Image above: "Senescent immune cells spread damage throughout the aging body." Source: National Institute on Aging

No one knows how old the long-lived patriarch Methuselah was when he died.  The biblical account is 969 years.  What is certain is that, like any aging person, he had accumulated many non-functional senescent cells in his organs and tissues.   Senescence is a process by which a cell ages and stops dividing but does not die.  But do bystander senescent cells contribute to disease and accelerated aging, say by triggering inflammation through the immune system?

LMP professor Stephen Jameson and associate professor Sara Hamilton Hart together with colleagues from the Institute on the Biology of Aging & Metabolism (iBAM), the Department of Microbiology & Immunology, and the Department of Integrative Biology & Physiology will try to answer that question.  Jameson is the program director / lead PI of a five-year $13.6 million Program Project (P01) award from the National Institute of Allergy and Infectious Diseases (NIAID) entitled "The role of senescent cells in dysregulating immune responses and pathogen control." 

In their NIAID application, the researchers note that, based on recent findings, senescent cells can exert a “bystander” effect on functioning immune cells.  The bystander effect may lead to immunological dysfunction if senescent cells secrete cytokines and chemokines, small signaling proteins that can trigger or elevate inflammation.  The investigators will examine the effects of age and increased senescent cell burden on immune function using an interdisciplinary approach that brings together the expertise of leaders in the fields of the biology of aging and immunology in three projects and two scientific cores:  one core for sophisticated transgenic mouse and pathogen exposure models, the other for complex single-cell and spatial analysis (spatialomics) of tissues.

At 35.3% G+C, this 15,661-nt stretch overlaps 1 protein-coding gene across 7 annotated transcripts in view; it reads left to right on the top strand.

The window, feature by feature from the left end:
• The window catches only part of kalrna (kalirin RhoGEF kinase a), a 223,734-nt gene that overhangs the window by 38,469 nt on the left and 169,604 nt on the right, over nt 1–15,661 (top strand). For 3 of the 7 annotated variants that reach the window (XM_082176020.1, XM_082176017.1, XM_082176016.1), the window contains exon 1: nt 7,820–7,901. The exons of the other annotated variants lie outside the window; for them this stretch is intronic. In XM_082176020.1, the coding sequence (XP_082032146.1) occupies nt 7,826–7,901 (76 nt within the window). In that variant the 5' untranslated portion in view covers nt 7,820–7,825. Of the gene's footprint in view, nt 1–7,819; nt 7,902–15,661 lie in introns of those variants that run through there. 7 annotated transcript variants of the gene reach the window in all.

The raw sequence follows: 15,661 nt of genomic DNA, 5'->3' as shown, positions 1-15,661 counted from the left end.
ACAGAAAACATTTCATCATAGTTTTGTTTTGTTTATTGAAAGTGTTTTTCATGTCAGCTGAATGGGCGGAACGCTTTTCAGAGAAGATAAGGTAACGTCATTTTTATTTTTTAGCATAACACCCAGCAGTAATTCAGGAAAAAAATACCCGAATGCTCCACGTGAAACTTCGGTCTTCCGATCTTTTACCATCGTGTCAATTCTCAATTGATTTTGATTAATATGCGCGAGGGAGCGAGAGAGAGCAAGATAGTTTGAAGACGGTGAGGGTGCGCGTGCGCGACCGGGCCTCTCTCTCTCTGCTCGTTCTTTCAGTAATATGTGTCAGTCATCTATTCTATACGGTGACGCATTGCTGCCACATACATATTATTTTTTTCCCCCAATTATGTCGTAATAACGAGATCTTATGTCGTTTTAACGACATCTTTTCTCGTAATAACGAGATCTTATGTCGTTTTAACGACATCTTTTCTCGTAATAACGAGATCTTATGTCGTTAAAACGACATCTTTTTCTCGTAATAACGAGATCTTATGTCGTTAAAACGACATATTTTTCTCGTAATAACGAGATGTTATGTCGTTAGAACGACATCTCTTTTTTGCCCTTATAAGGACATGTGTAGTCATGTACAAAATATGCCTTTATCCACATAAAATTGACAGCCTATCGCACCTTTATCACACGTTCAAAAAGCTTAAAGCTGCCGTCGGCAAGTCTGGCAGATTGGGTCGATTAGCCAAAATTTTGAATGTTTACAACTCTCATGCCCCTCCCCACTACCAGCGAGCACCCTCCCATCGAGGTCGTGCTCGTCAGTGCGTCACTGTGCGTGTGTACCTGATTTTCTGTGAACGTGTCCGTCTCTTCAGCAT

Jameson is the Harry Kay Chair of Biomedical Research in the Center for Immunology (CFI) who studies the regulation of T-cell development, homeostasis (a state of balance), and function.   Through her research with CFI colleagues, Hamilton Hart has created innovative mouse models. iBAM co-investigators Paul Robbins and Laura Niedernhofer and their fellow researchers have published major studies on the role of cellular senescence in aging including with colleagues at the Mayo Clinic.  Co-investigator David Masopust is a McKnight University Professor in the Department of Microbiology & Immunology who studies T-cell migration, differentiation, and memory development in response to infection.

In the summary of their NIAID application, the researchers conclude: “our overarching hypothesis is that senescent cells, including senescent immune cell types, dominantly compromise innate and adaptive immune cell homeostasis in both lymphoid and non-lymphoid organs and reactivity to pathogens,” adding “we also hypothesize that these adverse effects can be reversed by [senescent cell] elimination with senolytics, providing a new therapeutic strategy to restoring immune function in the aged.” [italics in original] 

Senolytics are a class of drugs that have been found to eliminate senescent cells from organs and tissues.  Clinical trials are underway to determine whether these drugs are safe and effective for treating age-related diseases.